Monday, March 30, 2009

An Ode to Jamie

Still away in Vancouver, yet somehow she still finds the time to keep Recipe Mondays going. What a dynamo that Amy is!
If you don't like beets, turn away. This recipe is a continuation of this recipe
Rather, let's call it a prequel. 
It's also kind of a tip of the hat to Jamie Oliver in that it's fast, earthy, honest and delicious. Here's what to do, mate.
Wash a bunch of fresh beets (a bunch is usually 3-4 medium sized) and their greens (aka the beet tops). Cut off the greens, slice and reserve. 
Slice the root end off of the beets and then wrap beets in foil. Put in a preheated 400 F oven for an hour to 1.5 hours or until done. 
Meanwhile, heat a drizzle of olive oil in a cast iron skillet (or other oven-proof pan, meaning no plastic handles to melt, etc.) 
Sear a few bone-in chicken legs and thighs with salt and pepper and Herbs de Provence. Remove seared chicken from skillet and set aside on a plate but keep heat on skillet. Add a knob of butter or more olive oil to skillet, stir in a big chunky chopped carrot and onion, and the sliced beet greens. Add a few glugs of dry white wine, more salt and pepper, and then lay the chicken over top and drizzle about 1/4 cup of good honey over all. 
Pop it in the oven with the still-roasting beets, uncovered, until juices run clear from the chicken -- about 35-40 minutes. 
And what of those beets? Click back up top to use them as the perfect starter.
While we're on the topic of Jamie, let's talk Britain. When I'm not tooting my own horn, I let other people do it for me
P.S. Whoever is the nicest to me has a shot of coming on my free trip to Merry Olde. 

Friday, March 27, 2009

Chocolate again

I know what you're thinking: Doesn't she ever stop talking about chocolate? 
Especially when I'm in Vancouver, as I am right now, and I cross the bridge into North Vancouver, and then I head to a harbourside industrial park and I enter into the slice of heaven that is Thomas Haas Chocolates. 
The tiny shoppe, currently full of chocolate bunnies driving chocolate roadsters and other Easter showpieces, freshly baked almond croissants and sandwiches, elegant desserts and lattes (and don't even get me started about his sublime hot chocolate), is packed all day long. Thomas tells me that repeat customers are at 90%. And that their numbers are up by almost 20%. 
And that's because this, my friends, is what you call an affordable luxury
For example, this photo contains just a sample of what I'll be eating later today.

Tuesday, March 24, 2009

Eat here

I was fresh off the plane, had jet lag, and wasn't planning on going anywhere fast. But then my friend Shinan emailed me with the subject heading "impromptu", and before I knew it we were having a late night dinner at the Black Hoof on Dundas Street. 
The restaurant was Shinan's suggestion, and was recently rated as one of food critic James Chatto's best new restaurants in Toronto.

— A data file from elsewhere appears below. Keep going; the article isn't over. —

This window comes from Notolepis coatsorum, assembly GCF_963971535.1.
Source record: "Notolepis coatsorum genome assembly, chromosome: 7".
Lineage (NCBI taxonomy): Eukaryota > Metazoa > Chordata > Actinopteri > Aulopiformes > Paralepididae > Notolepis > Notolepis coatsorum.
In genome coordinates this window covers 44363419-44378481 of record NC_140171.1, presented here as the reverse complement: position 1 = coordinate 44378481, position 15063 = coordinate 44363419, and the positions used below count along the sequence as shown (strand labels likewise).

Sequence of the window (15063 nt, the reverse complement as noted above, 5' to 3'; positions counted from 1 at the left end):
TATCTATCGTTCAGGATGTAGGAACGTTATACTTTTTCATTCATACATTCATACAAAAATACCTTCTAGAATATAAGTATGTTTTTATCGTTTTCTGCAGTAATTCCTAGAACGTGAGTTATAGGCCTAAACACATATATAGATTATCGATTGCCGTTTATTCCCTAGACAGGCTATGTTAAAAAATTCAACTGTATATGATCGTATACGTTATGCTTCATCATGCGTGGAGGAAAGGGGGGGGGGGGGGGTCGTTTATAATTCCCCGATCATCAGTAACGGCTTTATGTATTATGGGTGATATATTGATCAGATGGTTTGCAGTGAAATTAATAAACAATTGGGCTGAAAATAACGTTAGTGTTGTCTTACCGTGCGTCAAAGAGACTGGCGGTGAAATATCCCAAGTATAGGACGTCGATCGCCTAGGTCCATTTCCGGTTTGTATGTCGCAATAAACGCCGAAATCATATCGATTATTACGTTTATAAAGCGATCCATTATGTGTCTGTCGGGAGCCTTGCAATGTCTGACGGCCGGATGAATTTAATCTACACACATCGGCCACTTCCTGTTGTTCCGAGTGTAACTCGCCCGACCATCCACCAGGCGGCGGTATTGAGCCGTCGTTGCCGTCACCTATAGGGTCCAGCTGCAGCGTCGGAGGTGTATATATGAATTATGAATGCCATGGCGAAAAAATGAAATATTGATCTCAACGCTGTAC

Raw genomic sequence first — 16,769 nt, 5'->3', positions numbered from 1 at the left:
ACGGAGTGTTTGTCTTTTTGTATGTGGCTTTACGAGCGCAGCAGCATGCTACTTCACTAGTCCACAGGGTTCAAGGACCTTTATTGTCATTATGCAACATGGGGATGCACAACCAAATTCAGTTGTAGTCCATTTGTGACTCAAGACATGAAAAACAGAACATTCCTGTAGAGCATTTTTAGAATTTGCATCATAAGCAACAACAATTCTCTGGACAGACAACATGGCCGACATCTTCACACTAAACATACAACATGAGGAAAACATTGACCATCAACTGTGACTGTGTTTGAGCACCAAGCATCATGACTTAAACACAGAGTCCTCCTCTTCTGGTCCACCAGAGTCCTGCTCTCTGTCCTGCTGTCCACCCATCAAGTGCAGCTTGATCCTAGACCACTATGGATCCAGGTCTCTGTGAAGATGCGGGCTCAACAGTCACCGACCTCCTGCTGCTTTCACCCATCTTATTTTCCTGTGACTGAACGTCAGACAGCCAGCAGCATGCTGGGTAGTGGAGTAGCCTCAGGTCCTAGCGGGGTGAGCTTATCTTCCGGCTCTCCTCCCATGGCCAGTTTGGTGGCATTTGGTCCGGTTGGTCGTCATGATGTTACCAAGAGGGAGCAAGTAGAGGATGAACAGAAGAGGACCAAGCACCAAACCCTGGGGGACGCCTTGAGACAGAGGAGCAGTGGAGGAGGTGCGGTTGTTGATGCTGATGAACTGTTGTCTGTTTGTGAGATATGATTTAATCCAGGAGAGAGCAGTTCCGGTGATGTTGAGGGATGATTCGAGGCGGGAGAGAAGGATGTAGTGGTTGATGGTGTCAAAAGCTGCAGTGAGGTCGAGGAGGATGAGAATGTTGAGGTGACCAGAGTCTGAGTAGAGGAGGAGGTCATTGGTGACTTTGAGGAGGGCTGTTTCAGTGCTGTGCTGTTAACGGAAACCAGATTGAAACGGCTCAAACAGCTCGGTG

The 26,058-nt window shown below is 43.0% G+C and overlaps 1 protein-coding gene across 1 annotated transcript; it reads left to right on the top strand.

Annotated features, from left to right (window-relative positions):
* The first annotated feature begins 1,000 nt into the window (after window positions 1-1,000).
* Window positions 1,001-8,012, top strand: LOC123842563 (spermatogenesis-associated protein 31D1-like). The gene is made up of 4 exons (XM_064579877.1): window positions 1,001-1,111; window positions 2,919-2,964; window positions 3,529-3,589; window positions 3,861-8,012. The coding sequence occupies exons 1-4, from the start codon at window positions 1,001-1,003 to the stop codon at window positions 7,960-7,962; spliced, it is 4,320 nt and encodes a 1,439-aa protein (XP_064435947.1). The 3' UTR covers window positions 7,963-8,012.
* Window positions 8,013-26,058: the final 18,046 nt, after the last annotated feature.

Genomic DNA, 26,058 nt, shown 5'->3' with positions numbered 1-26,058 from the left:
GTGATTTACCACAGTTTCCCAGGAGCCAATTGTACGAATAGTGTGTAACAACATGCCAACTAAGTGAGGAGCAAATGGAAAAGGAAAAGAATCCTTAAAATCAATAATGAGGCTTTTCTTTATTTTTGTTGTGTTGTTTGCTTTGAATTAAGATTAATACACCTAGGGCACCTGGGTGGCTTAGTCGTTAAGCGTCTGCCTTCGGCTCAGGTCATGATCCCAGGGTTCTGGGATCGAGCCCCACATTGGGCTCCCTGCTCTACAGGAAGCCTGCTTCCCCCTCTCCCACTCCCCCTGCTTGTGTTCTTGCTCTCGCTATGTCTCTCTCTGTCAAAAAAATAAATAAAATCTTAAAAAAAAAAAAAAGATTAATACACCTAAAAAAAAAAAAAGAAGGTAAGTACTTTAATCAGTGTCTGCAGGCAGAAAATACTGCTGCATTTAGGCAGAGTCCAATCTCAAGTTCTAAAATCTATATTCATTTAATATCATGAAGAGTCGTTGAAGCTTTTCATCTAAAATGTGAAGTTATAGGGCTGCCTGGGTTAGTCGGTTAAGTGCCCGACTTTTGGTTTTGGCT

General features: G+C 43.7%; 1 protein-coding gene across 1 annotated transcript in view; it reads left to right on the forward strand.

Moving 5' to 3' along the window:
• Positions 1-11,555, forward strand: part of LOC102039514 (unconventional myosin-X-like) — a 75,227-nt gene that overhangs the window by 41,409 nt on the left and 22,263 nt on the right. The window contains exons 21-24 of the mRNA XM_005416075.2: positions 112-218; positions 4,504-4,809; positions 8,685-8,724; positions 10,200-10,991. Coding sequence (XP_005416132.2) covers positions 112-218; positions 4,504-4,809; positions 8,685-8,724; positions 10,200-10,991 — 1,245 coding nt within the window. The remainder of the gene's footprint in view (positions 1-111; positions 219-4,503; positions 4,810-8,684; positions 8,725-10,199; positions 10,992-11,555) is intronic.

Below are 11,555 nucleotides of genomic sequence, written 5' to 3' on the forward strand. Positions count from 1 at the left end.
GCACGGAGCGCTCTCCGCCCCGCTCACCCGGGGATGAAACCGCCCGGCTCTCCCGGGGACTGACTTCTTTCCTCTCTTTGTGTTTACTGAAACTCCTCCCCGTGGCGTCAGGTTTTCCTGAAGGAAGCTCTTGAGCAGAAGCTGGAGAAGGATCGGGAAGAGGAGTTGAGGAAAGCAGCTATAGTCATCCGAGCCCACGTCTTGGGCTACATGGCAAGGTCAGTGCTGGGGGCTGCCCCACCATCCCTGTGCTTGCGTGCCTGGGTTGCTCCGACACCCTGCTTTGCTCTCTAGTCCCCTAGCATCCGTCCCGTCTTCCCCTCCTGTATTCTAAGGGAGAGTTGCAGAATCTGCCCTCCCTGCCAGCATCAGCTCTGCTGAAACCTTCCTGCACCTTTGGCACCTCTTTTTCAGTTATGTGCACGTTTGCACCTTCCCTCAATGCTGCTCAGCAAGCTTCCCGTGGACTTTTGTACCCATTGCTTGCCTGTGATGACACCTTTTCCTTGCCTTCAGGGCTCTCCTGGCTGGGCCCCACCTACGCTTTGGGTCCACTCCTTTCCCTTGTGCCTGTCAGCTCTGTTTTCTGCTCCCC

As it turns out, I cannot imagine a better way to fight a five-hour time difference than through house made charcuterie, octopus salad, roasted bone marrow and red wine. 
And horse meat. Horse tartare, to be more specific. A first for both of us -- our waitress had twisted our arms so dramatically that we basically had no choice but to order it. She was just so passionate about this new menu item -- making its debut that night -- that we couldn't say no, even though I'm kind of past my food dares phase. 
Okay, save your finger wagging for someone who's listening: The tartare was as delicious as she had billed it: A somehow clean, lean meat, not gamey at all, like the purest, lightest beef you'll ever taste. 
It was the highlight of a great night at a wonderfully crammed boite, full of great food, good gossip and cheer, and owners who seem to really care. 

Monday, March 23, 2009

Fun with leftovers: Pizza bread pudding

This is the story of how I turned triangles into squares. 
It came to me in a dream (some people dream in vivid colour, I dream in food.) I was helping take care of the wee nephew and nieces at the cottage during March Break, and we had enjoyed a very successful "make your own pizza night" the previous eve. There was just one snag: The fresh dough made for a crust that was beyond thick, seemingly rising to the moon as it baked. So there were leftovers. Many leftovers. This troubled me. And then I went to sleep.
And that's when it came to me: Pizza Bread Pudding! The kids seemed indifferent to my grand scheme at first. Suspicious, even. Except for Emily: "I like pizza and I like bread pudding. So, yum," she surmised. That's all I needed to hear. I set to work and came up with this easy recipe.
(serves 6-8)
5-6 slices leftover puffy pizza slices, cut into small cubes
2 cups milk
1/4 cup olive oil
1 egg 
1 egg yolk
1/4 tsp salt
1/4 cup grated Parmesan
1/2 cup tomato sauce, warmed (optional)
Preheat oven to 350 degrees F. 
Oil an 8x8 inch baking dish.